Croquembouche

The other night the favorite dessert of one of the hostesses I work for was served.  It is the French dessert called croquembouche, also spelled croque-en-bouche. This eye catching dessert display is made of choux pastry formed into small balls, which are filled with a vanilla crème.   They are then dipped in a caramel sauce and piled into a tall elongated cone, and held in place with additional caramel sauce.   Around its base and on top the croquembouche is decorated with spun sugar making it a very impressive sight.  The hostess likes to display this fabulous creation on a side table in the dining room for the guests to see, and anticipate eating it.  Just before this dessert is served it is presented to the hostess and then taken to the kitchen where it is broken into small clusters of balls which are placed on silver platters to be served to the guests.  Most of the guests have second servings which clearly signals their appreciation of this delectable wonder.

 

A home is the right place to serve such a delicious dessert.

A Gentleman?

On a cold winter night recently I was in a café and had a cup of delicious hot chocolate .  Seated at a table nearby there was a good looking young couple engaged in animated conversation. They looked and behaved like to me like they were in love.  Within a short while they paid and got ready to depart.  I saw him stand up, quickly put on his coat, put his hands into his pockets and took a few steps away from the table where he stood silently and observed.  His companion, a young lady, struggled to get into her heavy winter coat and picked up a brief case and a tote bag from under the table.  He made absolutely no move whatsoever to assist her in getting ready to leave.  When she had her coat buttoned up, put on her hat and gloves, the bag and briefcase in hand, he led the way out the door into the cold winter night.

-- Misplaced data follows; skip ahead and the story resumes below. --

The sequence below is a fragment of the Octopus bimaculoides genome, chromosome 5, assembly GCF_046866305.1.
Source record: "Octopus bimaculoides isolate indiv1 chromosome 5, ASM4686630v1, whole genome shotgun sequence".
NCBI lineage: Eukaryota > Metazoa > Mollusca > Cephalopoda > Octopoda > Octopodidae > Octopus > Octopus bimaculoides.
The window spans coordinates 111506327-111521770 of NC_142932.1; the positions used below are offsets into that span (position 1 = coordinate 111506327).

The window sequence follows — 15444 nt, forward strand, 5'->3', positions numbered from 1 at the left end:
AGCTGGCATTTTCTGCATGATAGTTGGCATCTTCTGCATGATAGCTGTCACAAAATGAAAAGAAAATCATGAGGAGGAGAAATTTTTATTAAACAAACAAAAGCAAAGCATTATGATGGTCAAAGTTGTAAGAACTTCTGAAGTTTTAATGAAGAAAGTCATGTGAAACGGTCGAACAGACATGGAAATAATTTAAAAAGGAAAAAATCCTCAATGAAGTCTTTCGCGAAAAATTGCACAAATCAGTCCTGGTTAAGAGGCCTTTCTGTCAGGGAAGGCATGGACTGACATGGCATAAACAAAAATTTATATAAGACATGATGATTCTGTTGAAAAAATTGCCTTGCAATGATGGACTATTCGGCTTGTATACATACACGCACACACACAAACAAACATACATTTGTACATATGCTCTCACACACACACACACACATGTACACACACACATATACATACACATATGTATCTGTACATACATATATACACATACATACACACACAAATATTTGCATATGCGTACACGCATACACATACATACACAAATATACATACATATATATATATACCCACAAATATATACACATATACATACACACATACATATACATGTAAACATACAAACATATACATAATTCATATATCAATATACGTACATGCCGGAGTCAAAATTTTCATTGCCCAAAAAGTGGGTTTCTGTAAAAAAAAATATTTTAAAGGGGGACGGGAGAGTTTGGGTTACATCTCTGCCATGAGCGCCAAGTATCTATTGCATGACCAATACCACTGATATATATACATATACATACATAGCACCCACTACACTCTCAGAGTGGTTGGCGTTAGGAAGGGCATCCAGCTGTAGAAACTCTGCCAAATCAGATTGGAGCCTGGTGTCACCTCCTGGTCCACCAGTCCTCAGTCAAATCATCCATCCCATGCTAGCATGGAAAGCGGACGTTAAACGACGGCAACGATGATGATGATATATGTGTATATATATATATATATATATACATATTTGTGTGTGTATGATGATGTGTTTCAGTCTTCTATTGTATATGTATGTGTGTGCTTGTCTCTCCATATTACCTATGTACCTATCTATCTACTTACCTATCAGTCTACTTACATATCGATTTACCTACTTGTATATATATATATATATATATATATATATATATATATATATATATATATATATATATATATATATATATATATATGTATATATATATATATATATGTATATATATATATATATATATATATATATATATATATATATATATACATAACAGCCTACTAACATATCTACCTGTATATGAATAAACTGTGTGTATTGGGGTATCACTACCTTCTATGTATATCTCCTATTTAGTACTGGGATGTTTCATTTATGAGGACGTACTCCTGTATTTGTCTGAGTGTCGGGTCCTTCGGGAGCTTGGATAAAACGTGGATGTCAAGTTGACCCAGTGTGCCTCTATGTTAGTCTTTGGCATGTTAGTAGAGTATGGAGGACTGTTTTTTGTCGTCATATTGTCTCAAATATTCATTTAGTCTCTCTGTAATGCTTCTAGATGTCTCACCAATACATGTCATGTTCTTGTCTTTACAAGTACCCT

A real gentleman would have assisted the young lady with her coat and bags

Felt Padding

To prevent porcelain dishes from chipping, crystal bowls from cracking and silver serving platters from scratches and denting, I always recommend to hostesses to use felt.  Felt by the yard can be purchased from decorators or fabric shops in your area.  A thick felt layer, cut to size and placed between plates, bowls and platters reduces the potential for accidents dramatically. 

 

Felt is a small investment to protect your valuable dinner inventoryfrom damage

Chairs

At a recent dinner in a wonderful home, the dining room table was surrounded by light-weight modern arm chairs; usually dining room chairs are on the heavy side. While setting up I took it upon myself to look for the secret of these light-weight beauties.  Lifting up the cushions I discovered the seats were caned in a delightful pattern.  There was no wood or heavy upholstery, the caned seats were covered with just a simple cushion.  While serving the main course, I heard a cracking sound and saw a guest sink into his chair.  Acting quickly, I replaced the broken chair with another, and the guest in good humor made light of the situation. The hostess was horrified and apologized for the embarrassing incident.  After dinner she initiated the process of having all the dining room chairs send out for repair.

 

Regular inspection and maintenance of dining room chairs is essential

A Coq au Vin